Breaking: Progressive Pro-Lifer Enters 2024 Democratic Primary to Advocate for the Unborn

Terrisa Bukovinac entered the race for president on Thursday — but she has no illusion of winning the Democratic primary.

Instead, the progressive pro-life activist is hoping to bring what she believes is a much-needed voice of reason on abortion to the Democratic Party.

At 42, Bukovinac also hopes to represent millennials in the race that has been dominated by older candidates. She joins Robert F. Kennedy Jr., 69, and Marianne Williamson, 71, in challenging President Joe Biden, who would be 86- at the end of a second term.

"I spent the last part of 2019 and 2020 traveling to every single Democratic debate and I organized groups there. We held the 'Democrats for Life' banner and I was a bit frustrated and I demanded representation," she told National Review in an interview ahead of her official announcement in Washington, D.C. on Thursday. "I thought, 'I just can't go into another election without doing it myself."

Democrats, she says, are “being totally misrepresented by the party elites and the party platform.”

Bukovinac is the founder of the Progressive Anti-Abortion Uprising, the group behind a 2020 "rescue action" at a Washington, D.C.-based abortion clinic that recently resulted in the conviction of five pro-life activists with the group on charges of conspiracy against rights and violating the Freedom of Access to Clinic Entrances Act, or FACE Act.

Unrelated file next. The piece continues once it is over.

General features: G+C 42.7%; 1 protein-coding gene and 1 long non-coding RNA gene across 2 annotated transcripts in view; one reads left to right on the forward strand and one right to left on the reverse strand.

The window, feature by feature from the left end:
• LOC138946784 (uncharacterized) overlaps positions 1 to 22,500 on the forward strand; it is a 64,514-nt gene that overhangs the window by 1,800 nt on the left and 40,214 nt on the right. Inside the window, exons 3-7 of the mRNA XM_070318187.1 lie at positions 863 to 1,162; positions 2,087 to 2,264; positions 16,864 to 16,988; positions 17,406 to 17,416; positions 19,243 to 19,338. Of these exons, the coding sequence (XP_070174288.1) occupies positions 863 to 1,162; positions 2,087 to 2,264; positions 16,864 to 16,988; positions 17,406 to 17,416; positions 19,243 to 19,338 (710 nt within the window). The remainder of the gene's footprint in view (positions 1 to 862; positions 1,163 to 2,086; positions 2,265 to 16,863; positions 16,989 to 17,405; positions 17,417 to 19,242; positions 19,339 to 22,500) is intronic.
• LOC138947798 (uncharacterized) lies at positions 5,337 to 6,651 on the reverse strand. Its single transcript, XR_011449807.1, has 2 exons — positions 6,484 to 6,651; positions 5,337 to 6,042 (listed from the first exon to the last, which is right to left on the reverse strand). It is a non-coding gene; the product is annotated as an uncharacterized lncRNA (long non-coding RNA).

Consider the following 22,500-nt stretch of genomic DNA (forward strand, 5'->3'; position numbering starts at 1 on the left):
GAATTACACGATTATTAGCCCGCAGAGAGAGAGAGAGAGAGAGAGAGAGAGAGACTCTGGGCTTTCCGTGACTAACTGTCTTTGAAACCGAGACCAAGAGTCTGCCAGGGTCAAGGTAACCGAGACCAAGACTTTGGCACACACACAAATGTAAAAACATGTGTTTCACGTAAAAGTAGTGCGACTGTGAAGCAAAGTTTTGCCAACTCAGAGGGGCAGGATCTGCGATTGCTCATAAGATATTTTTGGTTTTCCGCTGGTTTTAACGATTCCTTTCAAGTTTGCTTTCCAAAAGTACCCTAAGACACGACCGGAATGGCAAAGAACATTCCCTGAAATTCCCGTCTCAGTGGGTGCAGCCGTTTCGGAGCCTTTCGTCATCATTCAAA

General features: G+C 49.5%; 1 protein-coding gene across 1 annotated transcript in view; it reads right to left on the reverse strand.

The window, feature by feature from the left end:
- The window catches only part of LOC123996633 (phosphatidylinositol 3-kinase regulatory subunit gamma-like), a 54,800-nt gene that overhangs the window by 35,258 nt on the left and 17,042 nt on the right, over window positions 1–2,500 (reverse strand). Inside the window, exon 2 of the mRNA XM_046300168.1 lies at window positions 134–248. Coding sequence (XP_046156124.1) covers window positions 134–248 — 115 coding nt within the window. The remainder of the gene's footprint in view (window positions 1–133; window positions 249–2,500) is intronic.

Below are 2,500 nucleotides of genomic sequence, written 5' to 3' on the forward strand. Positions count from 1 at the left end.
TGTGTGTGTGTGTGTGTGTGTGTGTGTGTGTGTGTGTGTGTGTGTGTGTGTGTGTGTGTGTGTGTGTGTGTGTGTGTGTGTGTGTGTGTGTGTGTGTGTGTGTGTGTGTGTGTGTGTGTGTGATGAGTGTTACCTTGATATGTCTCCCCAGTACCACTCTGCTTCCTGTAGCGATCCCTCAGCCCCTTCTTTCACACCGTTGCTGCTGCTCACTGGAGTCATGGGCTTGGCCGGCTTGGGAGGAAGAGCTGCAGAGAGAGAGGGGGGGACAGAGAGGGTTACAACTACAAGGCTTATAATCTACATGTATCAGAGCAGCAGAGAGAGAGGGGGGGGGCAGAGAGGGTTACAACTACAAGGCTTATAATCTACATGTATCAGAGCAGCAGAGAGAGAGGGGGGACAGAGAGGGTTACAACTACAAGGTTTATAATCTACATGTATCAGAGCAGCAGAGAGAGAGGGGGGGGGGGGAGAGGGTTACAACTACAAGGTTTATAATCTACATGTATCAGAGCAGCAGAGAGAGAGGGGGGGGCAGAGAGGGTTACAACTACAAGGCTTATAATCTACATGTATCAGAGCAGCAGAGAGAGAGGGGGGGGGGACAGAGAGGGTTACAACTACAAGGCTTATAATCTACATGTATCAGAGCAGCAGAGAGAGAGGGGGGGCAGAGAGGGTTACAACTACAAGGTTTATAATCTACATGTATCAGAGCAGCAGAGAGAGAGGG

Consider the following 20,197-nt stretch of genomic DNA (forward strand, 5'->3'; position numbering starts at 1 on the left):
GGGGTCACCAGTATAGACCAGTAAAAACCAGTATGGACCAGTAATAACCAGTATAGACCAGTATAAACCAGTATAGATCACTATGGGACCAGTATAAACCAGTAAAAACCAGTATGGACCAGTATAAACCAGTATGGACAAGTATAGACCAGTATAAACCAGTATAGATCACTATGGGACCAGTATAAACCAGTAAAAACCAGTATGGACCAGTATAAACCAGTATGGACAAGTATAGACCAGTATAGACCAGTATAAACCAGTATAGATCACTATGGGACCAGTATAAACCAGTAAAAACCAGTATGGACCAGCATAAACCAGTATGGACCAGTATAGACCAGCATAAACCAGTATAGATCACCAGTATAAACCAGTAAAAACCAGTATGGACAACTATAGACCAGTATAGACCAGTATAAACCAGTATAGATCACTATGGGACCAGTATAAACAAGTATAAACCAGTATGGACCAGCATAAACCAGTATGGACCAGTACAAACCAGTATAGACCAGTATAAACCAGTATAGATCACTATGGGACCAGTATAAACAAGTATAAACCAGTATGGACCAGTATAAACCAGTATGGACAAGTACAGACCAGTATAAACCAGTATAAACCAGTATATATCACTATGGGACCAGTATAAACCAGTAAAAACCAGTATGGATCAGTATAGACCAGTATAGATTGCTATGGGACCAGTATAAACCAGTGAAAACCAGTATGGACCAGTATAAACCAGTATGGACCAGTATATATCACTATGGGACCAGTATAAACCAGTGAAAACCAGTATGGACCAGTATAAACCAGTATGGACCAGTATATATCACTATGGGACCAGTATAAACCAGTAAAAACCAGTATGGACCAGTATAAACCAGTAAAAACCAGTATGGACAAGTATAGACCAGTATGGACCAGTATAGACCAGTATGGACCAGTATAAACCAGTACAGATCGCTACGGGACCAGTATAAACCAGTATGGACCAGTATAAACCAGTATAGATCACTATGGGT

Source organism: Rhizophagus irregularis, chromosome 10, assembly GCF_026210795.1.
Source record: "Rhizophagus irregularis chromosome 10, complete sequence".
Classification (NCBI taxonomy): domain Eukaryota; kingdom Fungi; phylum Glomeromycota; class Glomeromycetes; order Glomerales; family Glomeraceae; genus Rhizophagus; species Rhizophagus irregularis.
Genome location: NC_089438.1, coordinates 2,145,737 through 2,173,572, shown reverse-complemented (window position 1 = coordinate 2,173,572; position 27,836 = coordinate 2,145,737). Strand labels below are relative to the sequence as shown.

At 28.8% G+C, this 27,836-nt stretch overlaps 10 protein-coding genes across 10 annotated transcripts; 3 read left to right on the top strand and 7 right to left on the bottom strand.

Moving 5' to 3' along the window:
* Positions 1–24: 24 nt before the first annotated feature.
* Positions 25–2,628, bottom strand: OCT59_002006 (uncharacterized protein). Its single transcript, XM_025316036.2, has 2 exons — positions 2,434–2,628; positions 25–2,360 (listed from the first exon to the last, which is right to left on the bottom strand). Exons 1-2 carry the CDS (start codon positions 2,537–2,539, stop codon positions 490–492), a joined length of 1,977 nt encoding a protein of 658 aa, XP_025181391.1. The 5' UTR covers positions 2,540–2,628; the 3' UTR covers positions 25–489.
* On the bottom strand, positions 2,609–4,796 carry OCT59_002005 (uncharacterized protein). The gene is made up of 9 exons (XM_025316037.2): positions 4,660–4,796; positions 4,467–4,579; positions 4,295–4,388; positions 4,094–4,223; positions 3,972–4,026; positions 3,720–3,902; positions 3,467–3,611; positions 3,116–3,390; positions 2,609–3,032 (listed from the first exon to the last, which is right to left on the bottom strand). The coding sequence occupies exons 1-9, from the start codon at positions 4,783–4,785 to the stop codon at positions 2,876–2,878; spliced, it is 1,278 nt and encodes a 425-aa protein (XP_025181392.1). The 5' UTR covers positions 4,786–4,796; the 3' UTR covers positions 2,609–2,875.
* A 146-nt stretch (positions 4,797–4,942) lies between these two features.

The incident began when a pro-life activist with Bukovinac's organization made an appointment at the Washington Surgi-Clinic under a fake name. When clinic staff opened the door, pro-life activists from the group rushed from the building's emergency stairwell into the facility, where they formed a blockade for more than three hours until authorities removed them.

An altercation allegedly left a clinic employee hospitalized with an ankle injury.

Prosecutors accused five of the activists of violating the FACE Act, which is a federal law that prohibits the use of physical force, threats of force, or the intentional damaging of property to prevent someone from obtaining or providing abortion services.

Two of the activists said their decision to blockade the clinic was inspired by Live Action's "Inhuman: Undercover in America's Late-Term Abortion Industry" video, which was released ten years ago and shows Cesare Santangelo, the head of the Washington Surgi-Clinic, telling an undercover activist that if she went into labor and delivered before the "termination part of the procedure . . . then we would not help [the baby]."

"We wouldn't intubate, let's say," Santangelo said in the video.

Three other activists are on trial now in connection with the incident.

While Bukovinac is outraged that the Department of Justice has decided to “come after peaceful pro-life activists,” it was really an experience outside the Washington Surgi-Center in March 2022 that served as a catalyst for her run.